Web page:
3.3. Health Data Monitoring

Another set ofsensors monitors the individual’s vitals, such as blood glucose, blood pressure, pulse, oxygen saturation and sweat pH.

Additionally, new glucose-monitoring devices [31] can measure blood glucose levels in a non-invasive fashion. The wearable glucose sensor, which measures glucose concentration and hydration levels, consists of a laser device that produces a wavefront of light to illuminate the skin and nearby arteries on the wrist, and a camera that monitors changes in the light as it scatters off the skin. The rehydration levels are measured because the strength of the signals produced are affected by muscle weakness, one of the major signs indicating mild to moderate dehydration. It uses the speckle effect to directly monitor the glucose concentration in the bloodstream, as well as the wearer’s relative hydration level.

Pulse Tracker [32] could be used to monitor pulse non-invasively with a sensor that measuresheart rate without being affected by movement. It uses the ‘speckle effect’, where interference patterns are produced on images when laser light reflects from an uneven surface or scatters from an opaque material. The scatterpatterns of light change when the reflected material is moving (such as blood through blood vessels). Speckle effect could be used to measure flow pulsations even when the light source used to create the speckle pattern was moving.

Wrist blood pressure monitorsproduce the most accurate reading whether you are at home or outdoors [33]. Wrist blood pressure monitorsare sensitive to wrist position with its motion-sensor technology, and automatically keeps a history of the individual’s measurements. Italso gives the wearer the option of sharing the data with his or her primary care provider. Measuring methods are oscillometricand automatic inflation [33]. There is also an automated blood pressure and pulse detector on the wrist [34].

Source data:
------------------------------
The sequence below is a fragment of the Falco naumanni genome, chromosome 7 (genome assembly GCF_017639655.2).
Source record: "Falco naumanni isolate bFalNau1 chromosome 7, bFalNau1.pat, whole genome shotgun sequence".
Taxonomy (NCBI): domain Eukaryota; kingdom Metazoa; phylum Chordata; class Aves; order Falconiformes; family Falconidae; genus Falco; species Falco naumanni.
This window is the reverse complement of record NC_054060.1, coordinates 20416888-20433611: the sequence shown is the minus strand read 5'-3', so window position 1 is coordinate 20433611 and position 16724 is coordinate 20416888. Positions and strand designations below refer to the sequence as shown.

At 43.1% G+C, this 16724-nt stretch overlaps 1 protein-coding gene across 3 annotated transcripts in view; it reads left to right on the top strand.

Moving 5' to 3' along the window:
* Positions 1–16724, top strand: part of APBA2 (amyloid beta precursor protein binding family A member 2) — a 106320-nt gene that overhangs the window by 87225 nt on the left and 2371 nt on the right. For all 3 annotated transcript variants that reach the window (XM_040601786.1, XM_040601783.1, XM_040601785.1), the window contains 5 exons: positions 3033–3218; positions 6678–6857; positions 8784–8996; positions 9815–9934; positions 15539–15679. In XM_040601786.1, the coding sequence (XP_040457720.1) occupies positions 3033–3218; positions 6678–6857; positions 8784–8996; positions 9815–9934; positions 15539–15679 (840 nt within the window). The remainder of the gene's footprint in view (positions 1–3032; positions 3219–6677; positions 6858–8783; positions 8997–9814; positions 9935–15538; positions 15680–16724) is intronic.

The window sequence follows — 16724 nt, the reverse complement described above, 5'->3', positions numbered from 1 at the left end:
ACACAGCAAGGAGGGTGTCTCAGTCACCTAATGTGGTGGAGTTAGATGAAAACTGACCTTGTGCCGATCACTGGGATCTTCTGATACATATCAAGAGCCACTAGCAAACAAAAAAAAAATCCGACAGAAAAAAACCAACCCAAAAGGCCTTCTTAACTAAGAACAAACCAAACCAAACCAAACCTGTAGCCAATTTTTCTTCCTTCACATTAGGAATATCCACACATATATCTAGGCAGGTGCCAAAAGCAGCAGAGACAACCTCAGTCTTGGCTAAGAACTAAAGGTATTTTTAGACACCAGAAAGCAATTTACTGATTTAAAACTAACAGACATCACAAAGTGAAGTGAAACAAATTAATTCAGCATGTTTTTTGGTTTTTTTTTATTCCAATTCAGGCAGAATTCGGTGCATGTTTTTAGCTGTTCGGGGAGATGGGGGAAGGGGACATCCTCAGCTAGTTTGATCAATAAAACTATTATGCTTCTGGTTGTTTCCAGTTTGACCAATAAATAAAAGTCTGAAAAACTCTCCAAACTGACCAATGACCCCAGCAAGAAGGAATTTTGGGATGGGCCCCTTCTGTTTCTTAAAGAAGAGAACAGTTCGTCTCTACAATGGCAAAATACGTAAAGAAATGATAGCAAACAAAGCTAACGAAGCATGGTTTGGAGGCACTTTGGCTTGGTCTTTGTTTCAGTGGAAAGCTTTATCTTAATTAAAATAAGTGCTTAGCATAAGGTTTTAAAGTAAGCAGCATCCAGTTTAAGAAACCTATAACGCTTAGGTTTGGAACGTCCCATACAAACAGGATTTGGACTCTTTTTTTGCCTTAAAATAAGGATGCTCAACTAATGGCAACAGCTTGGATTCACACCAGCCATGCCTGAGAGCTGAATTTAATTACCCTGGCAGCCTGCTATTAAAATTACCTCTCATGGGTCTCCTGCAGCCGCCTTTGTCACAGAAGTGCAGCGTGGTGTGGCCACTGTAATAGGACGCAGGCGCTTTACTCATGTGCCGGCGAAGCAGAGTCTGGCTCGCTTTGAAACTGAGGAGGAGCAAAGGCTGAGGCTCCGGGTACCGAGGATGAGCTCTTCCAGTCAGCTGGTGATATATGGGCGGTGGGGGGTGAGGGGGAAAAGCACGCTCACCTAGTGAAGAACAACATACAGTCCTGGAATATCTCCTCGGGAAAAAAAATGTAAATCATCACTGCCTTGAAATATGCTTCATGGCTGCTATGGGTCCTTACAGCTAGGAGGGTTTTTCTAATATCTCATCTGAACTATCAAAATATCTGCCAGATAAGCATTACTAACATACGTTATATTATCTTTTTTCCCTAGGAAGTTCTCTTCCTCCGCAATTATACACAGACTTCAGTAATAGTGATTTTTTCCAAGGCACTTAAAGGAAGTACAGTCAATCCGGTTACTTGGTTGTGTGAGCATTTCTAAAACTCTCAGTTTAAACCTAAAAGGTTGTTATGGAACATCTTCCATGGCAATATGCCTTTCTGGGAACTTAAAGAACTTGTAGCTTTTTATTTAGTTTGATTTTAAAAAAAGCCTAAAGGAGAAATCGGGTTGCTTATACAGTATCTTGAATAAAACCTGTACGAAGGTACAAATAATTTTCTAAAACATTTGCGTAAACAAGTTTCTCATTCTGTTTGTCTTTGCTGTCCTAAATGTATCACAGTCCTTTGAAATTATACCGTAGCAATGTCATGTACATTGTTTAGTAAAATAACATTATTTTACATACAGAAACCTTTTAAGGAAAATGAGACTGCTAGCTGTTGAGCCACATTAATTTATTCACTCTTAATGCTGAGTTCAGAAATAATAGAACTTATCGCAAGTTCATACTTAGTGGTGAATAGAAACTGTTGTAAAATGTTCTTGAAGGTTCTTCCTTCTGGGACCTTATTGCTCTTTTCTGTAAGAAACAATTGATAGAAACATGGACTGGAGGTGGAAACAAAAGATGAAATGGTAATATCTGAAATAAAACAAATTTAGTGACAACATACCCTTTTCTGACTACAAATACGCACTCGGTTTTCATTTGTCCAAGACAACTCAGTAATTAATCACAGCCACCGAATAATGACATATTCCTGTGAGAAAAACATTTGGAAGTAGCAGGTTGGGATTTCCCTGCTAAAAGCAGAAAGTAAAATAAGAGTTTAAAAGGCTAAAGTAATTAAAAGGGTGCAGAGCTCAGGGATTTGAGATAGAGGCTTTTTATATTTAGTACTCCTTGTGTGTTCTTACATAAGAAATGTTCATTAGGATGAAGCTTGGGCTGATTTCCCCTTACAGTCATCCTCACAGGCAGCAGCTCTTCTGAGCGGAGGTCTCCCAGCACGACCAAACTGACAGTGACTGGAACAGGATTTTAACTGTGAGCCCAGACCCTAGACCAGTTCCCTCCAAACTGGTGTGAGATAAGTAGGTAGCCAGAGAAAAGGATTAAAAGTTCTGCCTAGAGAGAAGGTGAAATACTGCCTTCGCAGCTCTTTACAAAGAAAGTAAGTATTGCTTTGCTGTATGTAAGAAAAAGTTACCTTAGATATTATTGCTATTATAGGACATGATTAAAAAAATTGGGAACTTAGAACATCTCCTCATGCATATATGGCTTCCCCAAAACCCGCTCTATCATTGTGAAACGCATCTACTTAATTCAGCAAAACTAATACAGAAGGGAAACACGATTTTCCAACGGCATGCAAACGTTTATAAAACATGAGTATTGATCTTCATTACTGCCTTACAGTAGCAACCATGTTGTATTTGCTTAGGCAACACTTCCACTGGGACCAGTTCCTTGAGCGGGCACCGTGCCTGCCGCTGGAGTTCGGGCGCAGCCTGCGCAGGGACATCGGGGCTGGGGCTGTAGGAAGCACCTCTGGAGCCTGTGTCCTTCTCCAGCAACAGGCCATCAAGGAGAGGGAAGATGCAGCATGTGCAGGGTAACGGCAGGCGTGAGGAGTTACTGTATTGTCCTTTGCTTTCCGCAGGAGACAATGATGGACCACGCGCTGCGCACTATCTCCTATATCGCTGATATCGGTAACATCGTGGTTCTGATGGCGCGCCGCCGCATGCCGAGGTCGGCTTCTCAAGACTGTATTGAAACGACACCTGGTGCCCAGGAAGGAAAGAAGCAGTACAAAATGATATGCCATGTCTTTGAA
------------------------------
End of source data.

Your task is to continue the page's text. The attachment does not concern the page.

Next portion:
Oxygen Saturation Monitoring [35] is based on a synergy of photoplethysmography (PPG) and blood flow sensors. It can be built into the bottom of a wristwatch to measure oxygen saturation and pulse at the wrist. This technology exploits the synergy of a set of noninvasive optical sensors. . The PPG sensor is designed such that it collectsthe same amount of physiological information as conventional fingertip probes. Another side of the solution is using a complementary blood flow sensor. This sensor usesa coherent light scattering technique, the “dynamic speckle”, that allows continuous measurements of blood rheological parameters.

The use of wearable sensors to monitor various health related biometric parameters during daily activities has attracted increasing interest recently. A number of methods currently exist for the measurement of sweat pH. The most popular of these is the pH-probe, which can be placed in contact with the skin in order to measure sweat pH [36].

Sweat pH monitoring device [37] is an ideal wearable sensor for measuring the pH of sweat since it does not contain any electronic part for fluidic handling or pH detection and because it can be directly incorporated into wristbands, which are in continuous contact with the skin. In addition, due to the micro-fluidic structure, fresh sweat is continuously passing through the sensing area providing the capability to perform continuous real-time analysis. It is able to provide immediate feedback regarding sweat composition. Sweat analysis is attractive for monitoring purposes as it can provide physiological information directly relevant to the health and performance of the wearer without the need for an invasive sampling approach.